Despite the fact the NHL and the Kontinental League reached an agreement last week not to poach each other’s players under contract, the KHL has ruled it will uphold the three-year, $13 million contract Alexander Radulov of the Nashville Predators signed with Ufa Salavat.
That means as far as the KHL is concerned, Radulov will play in Russia next season. And that, sources say, will set up a showdown with the NHL that could throw the entire process into chaos and thwart the original agreement, which effectively would make it open season on players playing in both leagues.
A top executive in the KHL told THN.com that since the peace pact was agreed to July 10 and the Radulov signing with Ufa was agreed to July 5, Radulov’s signing does not come under the purview of the agreement. Radulov signed the deal despite the fact he has a year remaining on his entry-level deal with the Predators.
“The NHL is trying to put things in a retrospective way saying that the (Radulov) transfer, which was on the fifth of July, constitutes the moment when we should respect each other’s rights,” said Ilya Kochevrin, a vice-president and the director of marketing for the KHL. “But this issue was dealt with in Zurich on the 10th. If you want to look at things retrospectively, we should prorate all the way to the time when (Alex) Ovechkin and (Evgeni) Malkin were taken out of the Russian clubs.”
The KHL said in a news release it met Wednesday and intends to honor the agreement retroactive to July 10, but expects to have a document that can be signed by Aug. 1. That means no players now or in the future who are under contract to NHL clubs will be poached by the KHL, but it will allow Radulov to play in Ufa next season.
NHL deputy commissioner Bill Daly said the KHL is bound by the agreement and intends to enforce the Radulov contract with the Predators.
“While we are pleased with the announcement that the KHL has voted to approve the accord we all talked about and agreed to last week, that does not lessen the obligation they continue to have – both legally and morally based on traditional principles of contract law and on representations made to us on at least two prior occasions – to respect valid and binding contractual obligations in our league,” Daly said in an email. “We expect that Mr. Radulov will not be given the option to play in the KHL this year and that he will be returned to the team that has rightfully and legally contracted for his services – the Nashville Predators.”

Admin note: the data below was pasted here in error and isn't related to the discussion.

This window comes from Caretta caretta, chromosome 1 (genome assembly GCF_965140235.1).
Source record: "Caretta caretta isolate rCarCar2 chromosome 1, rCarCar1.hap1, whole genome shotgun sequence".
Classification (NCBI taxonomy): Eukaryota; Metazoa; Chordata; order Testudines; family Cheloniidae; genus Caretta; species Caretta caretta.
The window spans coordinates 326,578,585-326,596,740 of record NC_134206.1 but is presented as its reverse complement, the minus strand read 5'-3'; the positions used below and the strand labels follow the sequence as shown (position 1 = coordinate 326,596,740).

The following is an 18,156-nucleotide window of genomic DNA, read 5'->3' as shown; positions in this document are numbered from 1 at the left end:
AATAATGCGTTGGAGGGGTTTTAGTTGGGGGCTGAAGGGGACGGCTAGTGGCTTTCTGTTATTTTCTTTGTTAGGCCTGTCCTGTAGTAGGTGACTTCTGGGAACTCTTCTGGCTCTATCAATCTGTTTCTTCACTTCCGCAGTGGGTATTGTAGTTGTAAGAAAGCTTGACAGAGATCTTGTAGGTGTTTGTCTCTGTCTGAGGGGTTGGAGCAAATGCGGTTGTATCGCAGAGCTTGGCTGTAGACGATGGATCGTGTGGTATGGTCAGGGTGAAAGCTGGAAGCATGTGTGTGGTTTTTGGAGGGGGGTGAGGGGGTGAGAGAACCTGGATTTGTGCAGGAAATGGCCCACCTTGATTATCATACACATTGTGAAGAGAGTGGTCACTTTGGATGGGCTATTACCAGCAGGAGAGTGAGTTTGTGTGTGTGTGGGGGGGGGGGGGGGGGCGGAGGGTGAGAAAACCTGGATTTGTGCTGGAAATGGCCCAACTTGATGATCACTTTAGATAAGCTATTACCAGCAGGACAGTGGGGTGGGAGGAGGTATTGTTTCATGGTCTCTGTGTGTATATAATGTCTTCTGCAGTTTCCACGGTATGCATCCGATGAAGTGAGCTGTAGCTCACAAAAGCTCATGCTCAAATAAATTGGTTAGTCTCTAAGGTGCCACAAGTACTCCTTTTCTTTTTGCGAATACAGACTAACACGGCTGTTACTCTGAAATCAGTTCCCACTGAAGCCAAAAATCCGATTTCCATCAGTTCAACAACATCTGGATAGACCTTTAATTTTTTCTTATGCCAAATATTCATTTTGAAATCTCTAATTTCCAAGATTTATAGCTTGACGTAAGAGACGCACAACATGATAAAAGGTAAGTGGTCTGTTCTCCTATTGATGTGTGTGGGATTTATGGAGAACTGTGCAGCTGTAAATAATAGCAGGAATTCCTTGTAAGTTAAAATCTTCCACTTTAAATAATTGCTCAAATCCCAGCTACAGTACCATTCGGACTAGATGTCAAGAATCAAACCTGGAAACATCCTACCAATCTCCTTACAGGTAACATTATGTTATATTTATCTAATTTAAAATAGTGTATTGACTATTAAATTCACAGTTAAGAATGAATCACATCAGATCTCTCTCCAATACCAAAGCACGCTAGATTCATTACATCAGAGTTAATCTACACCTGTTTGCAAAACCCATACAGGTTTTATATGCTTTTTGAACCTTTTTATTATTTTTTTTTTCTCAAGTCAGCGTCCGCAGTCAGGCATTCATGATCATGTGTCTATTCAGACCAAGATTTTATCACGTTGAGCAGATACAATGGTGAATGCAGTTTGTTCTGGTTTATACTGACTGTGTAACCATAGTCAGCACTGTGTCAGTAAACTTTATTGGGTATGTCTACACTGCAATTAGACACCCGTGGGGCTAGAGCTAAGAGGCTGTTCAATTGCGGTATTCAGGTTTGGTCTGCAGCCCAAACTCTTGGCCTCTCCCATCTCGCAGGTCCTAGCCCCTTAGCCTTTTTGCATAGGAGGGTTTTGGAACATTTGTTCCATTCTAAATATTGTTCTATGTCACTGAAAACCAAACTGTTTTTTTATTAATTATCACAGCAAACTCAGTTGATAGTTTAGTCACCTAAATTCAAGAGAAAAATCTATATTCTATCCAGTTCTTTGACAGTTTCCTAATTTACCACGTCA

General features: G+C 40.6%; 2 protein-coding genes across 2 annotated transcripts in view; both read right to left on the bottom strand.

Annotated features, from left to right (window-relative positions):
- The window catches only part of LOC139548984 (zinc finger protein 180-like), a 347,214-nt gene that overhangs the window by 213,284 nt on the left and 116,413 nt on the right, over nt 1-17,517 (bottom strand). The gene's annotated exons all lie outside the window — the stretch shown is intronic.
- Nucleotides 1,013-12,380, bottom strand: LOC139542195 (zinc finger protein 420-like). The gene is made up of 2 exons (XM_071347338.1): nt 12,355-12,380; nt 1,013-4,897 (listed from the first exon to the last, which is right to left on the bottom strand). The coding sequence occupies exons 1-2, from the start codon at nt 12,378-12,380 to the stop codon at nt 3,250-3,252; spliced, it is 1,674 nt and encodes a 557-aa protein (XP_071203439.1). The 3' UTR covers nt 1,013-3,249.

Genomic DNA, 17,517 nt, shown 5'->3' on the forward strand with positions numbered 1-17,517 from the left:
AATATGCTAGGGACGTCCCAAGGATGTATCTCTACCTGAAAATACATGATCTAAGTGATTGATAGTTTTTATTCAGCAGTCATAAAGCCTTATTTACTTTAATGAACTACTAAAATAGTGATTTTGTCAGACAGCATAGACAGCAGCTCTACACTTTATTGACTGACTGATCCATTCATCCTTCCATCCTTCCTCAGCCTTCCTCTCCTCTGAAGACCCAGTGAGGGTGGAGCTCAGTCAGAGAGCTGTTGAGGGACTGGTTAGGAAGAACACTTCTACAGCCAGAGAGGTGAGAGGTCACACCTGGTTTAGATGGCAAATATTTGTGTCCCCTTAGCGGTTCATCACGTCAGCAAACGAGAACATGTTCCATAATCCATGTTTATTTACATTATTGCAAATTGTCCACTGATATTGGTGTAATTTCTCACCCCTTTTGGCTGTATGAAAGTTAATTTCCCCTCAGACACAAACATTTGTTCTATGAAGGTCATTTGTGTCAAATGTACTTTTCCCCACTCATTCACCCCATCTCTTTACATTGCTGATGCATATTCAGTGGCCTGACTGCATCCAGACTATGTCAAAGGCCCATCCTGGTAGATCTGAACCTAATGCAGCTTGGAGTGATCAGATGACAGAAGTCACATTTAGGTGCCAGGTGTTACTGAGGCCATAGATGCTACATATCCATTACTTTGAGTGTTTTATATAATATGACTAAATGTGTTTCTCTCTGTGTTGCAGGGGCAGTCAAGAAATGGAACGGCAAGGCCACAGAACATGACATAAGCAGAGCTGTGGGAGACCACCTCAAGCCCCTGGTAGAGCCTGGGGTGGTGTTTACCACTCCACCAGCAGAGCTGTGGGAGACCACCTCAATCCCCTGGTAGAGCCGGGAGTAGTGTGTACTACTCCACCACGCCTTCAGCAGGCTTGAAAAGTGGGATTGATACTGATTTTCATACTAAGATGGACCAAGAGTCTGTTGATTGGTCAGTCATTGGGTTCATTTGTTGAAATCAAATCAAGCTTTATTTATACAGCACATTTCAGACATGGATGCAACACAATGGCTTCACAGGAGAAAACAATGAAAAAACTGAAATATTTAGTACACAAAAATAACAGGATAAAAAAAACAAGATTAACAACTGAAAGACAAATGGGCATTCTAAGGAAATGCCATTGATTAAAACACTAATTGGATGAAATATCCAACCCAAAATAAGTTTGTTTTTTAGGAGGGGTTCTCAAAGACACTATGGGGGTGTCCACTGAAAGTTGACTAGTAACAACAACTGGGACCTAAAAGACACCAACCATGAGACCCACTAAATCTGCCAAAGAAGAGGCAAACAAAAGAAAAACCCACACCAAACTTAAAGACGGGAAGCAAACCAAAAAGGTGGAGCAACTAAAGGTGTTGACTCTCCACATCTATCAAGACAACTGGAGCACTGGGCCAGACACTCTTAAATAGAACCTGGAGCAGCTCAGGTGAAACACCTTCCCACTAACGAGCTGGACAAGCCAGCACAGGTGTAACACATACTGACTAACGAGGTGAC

Several NHL sources confirmed the league has known for some time that the KHL would ratify the Radulov contract and the announcement Wednesday was meant to lead the world to believe it is acting honorably. They also said if the KHL doesn’t respect the Radulov contract with Nashville there will not be an agreement of any kind. Sources also said the league still sees this issue as far from being over.
The NHL is also expecting the IIHF to step in and force the KHL to nullify Radulov’s contract. IIHF president Rene Fasel could not be reached for comment, but the IIHF has already stated that if a player signs in Russia while under contract to an NHL team, he will be “red flagged,” meaning he will not be eligible to play for his country in international competitions and his team will be barred from playing in the IIHF-run Champions League, which can be a financial windfall for teams that qualify.
Kochevrin said he is expecting to have a conference call with Daly and IIHF president Rene Fasel Thursday to further discuss the agreement, but said the KHL’s stance on the Radulov contract will remain firm.
“So far we don’t have any written agreement,” Kochevrin said. “Everything verbal is fine, but you have to understand that verbal agreements can be twisted either way.”
Clouding the issue is the situation with Nikita Filatov, who was drafted sixth overall by the Columbus Blue Jackets. Filatov’s camp has maintained he has no contractual ties to his former Central Army team and is free to play in North America. Red Army disagrees and is demanding compensation from the Blue Jackets.
Some say the KHL is holding firm on Radulov as a retaliatory strike over the Filatov situation.
“What we’re saying is that we’re putting a moratorium on signing (players under contract) as a gesture of goodwill to demonstrate we’re willing to find a solution between the KHL and the NHL,” Kochevrin said. “There was a one-way street when Russian players were moving to North America and clubs feel frustrated because so much has been invested in those players and nothing was given in exchange. The NHL has not been respecting our contracts for years, or even decades, and we need to have some control with respect to contracts.”